As I cleaned out the cabinets, I listened to podcasts. Podcasts make me feel smarter. I love listening to Penny Kittle talk about her experiences as a writing teacher. I also enjoy Krista Tippet with On Being.

In the clutter, I found a few treasures: old pictures, a bookmark made by my youngest daughter, and birthday cards. I saved some paintings I thought I could re-work. And I made piles: trash, classroom, and give-away.

A serious donut maker, my daughter in pre-K or Kindergarten.

A serious donut maker, my daughter in pre-K or Kindergarten.

There is something reflective and valuable in cleaning out. You see stuff in a different way. Is it useful? sentimental? creative? Does it bring me JOY?

Reflecting on the things we hold and store is cleansing, renewing, and relaxing. I can look up at the loft and see space for re-imagination.

Where in your life can you de-clutter and re-imagine? Join in the conversation with Kari Yates and Christina Nosek at #ReImagineEd.

Art studio Before

Art studio Before

Art studio After

Art studio After

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celebratesquare-image

Geno Delafosse

Geno Delafosse

La Poussiere means “the dust.”  The dance hall by this name in Breaux Bridge, LA was so named because the original floor was dirt, so when Cajuns danced a jig, the dust would fly.

Geno Delafose and the French Rocking Boogie sing a song entitled “She Makes the Dust Fly.”

Last night, my husband and I were Zydeco dancing to Geno at La Poussiere.

Twenty years ago, Geno would not have been welcome in La Poussiere.  There were strict unwritten rules against black people entering the club.  In 1996, The New York Times featured an article about a lawsuit that required La Poussiere to drop its policy and open its doors to black patrons, even on Saturday night.  Comments from locals stated that this was the way it’s always been.  There was an undercurrent of acceptance of racial discrimination.  However, as Breaux Bridge became more of a tourist area, these traditions came in to question.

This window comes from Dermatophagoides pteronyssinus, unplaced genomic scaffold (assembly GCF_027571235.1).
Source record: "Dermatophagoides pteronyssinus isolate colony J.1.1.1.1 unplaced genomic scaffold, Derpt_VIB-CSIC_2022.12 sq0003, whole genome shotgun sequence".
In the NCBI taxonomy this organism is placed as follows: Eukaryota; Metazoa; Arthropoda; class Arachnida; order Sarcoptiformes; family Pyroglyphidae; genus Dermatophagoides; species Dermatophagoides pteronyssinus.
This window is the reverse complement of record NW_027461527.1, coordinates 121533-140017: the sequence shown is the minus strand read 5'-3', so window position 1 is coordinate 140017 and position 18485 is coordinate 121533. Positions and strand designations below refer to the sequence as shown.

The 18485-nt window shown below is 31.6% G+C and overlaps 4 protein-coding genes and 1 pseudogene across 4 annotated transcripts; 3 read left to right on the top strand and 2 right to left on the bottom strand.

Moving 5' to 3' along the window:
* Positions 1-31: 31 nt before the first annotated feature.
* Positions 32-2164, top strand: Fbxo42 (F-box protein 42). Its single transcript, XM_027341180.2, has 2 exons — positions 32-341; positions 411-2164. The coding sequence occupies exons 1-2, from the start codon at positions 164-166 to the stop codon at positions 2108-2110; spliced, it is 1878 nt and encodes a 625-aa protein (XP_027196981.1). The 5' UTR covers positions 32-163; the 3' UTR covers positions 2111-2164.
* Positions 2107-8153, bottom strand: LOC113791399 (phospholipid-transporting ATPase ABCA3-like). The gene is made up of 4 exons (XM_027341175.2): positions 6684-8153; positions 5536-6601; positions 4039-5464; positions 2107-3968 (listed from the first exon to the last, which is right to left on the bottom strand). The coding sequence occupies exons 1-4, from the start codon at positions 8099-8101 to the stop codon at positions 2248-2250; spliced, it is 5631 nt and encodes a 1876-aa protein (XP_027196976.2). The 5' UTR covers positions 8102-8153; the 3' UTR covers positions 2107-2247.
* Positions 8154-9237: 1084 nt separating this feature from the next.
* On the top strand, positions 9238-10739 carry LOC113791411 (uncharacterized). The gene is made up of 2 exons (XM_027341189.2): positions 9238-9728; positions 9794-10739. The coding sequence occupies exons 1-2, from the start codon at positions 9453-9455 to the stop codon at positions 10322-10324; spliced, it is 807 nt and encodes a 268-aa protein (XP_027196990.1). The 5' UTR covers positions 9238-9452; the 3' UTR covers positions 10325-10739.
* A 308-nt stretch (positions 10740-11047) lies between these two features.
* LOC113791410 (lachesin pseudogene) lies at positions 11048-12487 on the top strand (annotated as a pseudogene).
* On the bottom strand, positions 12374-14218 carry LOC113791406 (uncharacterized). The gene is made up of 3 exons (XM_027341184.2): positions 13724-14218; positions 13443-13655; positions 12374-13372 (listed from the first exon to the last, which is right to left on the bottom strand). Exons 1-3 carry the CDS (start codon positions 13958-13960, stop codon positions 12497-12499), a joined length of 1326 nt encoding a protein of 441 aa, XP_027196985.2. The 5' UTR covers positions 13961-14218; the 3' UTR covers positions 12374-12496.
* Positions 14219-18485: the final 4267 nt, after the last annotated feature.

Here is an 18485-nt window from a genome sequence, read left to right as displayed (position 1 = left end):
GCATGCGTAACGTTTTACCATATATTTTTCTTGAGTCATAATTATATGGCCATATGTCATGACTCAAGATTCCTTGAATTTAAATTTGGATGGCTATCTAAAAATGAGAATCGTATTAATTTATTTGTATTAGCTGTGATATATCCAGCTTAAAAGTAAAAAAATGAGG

Today, blacks and whites not only dance at La Poussiere, they often dance together. The cultures are becoming mixed and more accepting.  Last night, there was a Cajun man playing the triangle on stage with the all black band.

Yesterday, my friend Tara Smith posted about addressing civil rights issues with her students.  She teaches in an affluent, mostly white area.  She said, “As I have found in years past, none of my students had ever heard of Emmett Till, a boy not much older than they are, who lost his life to hatred and racism.   Few history text books seem to mention Emmett Till, and we can now add the names of Travon Martin and Tamir Rice (to name just two) to our country’s long legacy of racism and the heartbreaking violence it breeds.  But, teaching history demands that we seek the truth so that we can do better.”

Teaching demands that we do better.  We all need to do better.   We need to look at our neighbors as persons worthy of respect and honor whether we are dancing, having a meal, going to church, or driving on the highway.

Dancing and music are great equalizers. We are all comrades enjoying the parade.  Turn up the music, hear the beat, and remember always, always to be kind.